ASTON MARTIN STARES INTO ABYSS
This time there is a plan. But will time and money hold while it pans out?
SPECULATION HAS been rife about Aston Martin’s financial health. Like its most famous customer in Goldfinger, the laser is heading straight for Aston’s ’s nether regions and CEO Andy Palmer will need to do something smart – and soon – to switch it off.
When it floated a year ago on the London Stock Exchange, Aston was valued at £4.3bn ($A8bn), and returned d £1.1bn to its Italian and Kuwaiti privateequity owners. That valuation was based on the glorious future envisioned d in Palmer’s ‘Second Century’ plan, in which SUVS, sedans and EVS double Aston’s volumes to 14,000 cars by 2023, , finally giving it the scale and stability it has always lacked. That plan is still on track, just about. The trouble is that old d Aston is getting in the way. The share price had been on the slide for a while, but the announcement in late July of an £80m loss in the first half, slumping sales in the UK and Europe and sharp downward revision to estimated full- year sales caused the stock to plummet, leaving Aston worth just a quarter
of what it was a year ago. The share price slump reflects investors’ concern that Aston might break before it can get to Andy’s promised land, its cash burnt up by the toxic combination of turbulent current trading and the cost of developing those new models. It simply needs more money. The proceeds of the IPO didn’t go into the business but straight back to the investors and the execs, including Palmer. They won’t want to dilute their holdings now by raising the required cash with new equity issue at rock-bottom prices. Aston will probably have to borrow the money, but it will be expensive to finance and will add to its debt pile.
So Aston is in a tight, but by no means inescapable, spot. The leading auto analyst Max Warburton has examined Aston’s accounts and in a private note to investors says that he believes the company will find the funding to make it through to 2021, by when DBX production should have ramped up and added around 4000 units to Aston’s sales. The firm will also need to cut costs sharply, possibly slowing or even pausing development of the mid-engined Vanquish and Valhalla, and, after the DBX launch, revising its growth plans downwards accordingly.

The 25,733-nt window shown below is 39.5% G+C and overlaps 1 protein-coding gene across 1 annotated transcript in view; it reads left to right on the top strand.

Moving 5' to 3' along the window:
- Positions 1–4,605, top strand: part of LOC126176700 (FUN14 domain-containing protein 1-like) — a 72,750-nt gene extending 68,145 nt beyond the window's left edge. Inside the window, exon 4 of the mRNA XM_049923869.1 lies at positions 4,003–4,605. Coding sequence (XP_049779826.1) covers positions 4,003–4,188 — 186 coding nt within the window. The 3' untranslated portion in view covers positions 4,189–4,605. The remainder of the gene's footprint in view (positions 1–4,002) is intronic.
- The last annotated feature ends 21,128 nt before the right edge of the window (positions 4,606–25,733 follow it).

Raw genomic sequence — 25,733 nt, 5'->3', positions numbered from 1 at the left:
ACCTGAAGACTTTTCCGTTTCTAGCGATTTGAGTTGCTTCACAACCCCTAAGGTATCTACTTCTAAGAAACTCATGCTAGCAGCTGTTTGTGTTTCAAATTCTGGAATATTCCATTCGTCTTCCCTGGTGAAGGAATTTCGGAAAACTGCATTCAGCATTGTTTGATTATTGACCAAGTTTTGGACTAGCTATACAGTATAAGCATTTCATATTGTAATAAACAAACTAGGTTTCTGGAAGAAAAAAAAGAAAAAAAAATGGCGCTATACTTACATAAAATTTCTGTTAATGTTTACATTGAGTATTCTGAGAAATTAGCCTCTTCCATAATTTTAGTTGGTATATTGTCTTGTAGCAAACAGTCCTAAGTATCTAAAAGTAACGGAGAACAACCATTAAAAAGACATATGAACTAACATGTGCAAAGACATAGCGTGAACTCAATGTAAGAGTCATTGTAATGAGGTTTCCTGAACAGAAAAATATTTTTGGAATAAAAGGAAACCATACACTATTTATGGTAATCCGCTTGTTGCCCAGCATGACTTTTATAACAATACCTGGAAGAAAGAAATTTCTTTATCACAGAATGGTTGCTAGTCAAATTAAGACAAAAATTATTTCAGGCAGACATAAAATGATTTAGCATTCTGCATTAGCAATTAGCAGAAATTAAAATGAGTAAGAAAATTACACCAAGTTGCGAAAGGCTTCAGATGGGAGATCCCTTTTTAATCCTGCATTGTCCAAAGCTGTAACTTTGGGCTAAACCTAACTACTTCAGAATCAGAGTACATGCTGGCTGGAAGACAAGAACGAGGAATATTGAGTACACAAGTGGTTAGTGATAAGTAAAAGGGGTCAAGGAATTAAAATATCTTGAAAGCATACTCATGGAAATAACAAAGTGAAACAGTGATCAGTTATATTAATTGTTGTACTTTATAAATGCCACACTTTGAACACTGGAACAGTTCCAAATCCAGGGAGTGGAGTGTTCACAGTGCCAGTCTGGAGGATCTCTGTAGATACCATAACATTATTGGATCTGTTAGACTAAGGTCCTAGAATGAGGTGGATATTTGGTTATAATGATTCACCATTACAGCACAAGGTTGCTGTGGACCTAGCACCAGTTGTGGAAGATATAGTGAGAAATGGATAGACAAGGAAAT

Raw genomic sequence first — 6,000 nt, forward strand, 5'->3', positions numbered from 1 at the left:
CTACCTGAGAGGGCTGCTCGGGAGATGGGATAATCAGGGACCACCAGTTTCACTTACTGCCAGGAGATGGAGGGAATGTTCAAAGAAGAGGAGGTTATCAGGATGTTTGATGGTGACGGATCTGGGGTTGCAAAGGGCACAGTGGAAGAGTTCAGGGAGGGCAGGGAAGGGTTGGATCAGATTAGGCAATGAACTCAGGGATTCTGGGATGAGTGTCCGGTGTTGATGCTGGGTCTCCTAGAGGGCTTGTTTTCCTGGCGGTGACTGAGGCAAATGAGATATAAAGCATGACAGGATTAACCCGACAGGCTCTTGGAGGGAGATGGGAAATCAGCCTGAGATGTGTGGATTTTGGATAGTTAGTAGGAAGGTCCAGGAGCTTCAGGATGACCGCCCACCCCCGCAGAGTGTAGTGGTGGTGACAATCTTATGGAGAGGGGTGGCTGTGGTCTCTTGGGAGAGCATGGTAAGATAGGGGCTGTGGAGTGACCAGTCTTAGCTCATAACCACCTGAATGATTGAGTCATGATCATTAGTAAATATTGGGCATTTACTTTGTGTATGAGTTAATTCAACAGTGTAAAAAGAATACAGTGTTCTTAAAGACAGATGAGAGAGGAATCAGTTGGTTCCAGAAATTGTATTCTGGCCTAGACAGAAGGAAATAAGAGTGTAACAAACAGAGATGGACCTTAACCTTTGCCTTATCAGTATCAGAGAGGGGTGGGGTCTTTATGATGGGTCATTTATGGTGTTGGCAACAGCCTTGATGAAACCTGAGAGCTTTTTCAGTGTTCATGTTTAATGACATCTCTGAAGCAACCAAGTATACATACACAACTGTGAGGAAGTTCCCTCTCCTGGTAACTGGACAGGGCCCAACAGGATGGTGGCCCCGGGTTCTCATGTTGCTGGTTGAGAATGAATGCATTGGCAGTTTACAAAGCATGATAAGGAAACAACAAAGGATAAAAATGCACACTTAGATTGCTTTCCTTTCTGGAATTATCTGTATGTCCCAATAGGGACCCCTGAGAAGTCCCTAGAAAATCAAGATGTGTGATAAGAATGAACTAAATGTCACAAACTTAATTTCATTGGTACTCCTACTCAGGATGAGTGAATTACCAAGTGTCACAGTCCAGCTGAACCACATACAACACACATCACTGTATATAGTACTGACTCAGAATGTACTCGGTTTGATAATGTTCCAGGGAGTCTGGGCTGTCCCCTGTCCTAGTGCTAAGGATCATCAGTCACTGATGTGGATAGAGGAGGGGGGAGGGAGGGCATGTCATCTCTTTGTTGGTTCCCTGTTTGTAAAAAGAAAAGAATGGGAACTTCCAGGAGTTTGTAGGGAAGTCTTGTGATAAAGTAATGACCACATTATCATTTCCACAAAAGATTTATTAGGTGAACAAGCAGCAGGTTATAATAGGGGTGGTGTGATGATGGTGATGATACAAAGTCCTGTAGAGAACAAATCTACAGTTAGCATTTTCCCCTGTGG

The $4.5m Valkyrie is pretty much done, and despite its low volumes will make a useful contribution to Aston’s coffers once it starts selling at the end of the year. But Warburton warns that there’ll be no wriggle room in Aston’s escape plan: Valkyrie and DBX will both need to arrive on time.
Even if Aston can get DBX and Valkyrie on sale on time, its future is by no means guaranteed. The company is busy completing its new factory at the former RAF base at St Athan in Wales, where Palmer will attempt something few car company bosses would have the stomach for: building two entirely new types of car, in a new factory with a new workforce. Usually it’s one or the other: new car in an existing factory, or vice versa. But the scale and pace of Palmer’s expansion plan forces him to do both, so St Athan will build both the DBX and Aston’s future electric vehicles. The main risk is to quality, and that risk is all the greater when you’re a luxury car maker with a reputation for hand-tooled opulence but occasional mechanical and electrical woes.
There’s also no guarantee that the DBX will reach and maintain the sales Palmer needs, and the concern is that the new SUV might not generate the cash on which the latter stages of Palmer’s plan rely. Aston has been bankrupt seven times in its long history. Everyone watching is hoping that, like paper, it won’t fold eight times.
There’s no wriggle room. Even if Aston can get DBX and Valkyrie on sale on time, its future is by no means guaranteed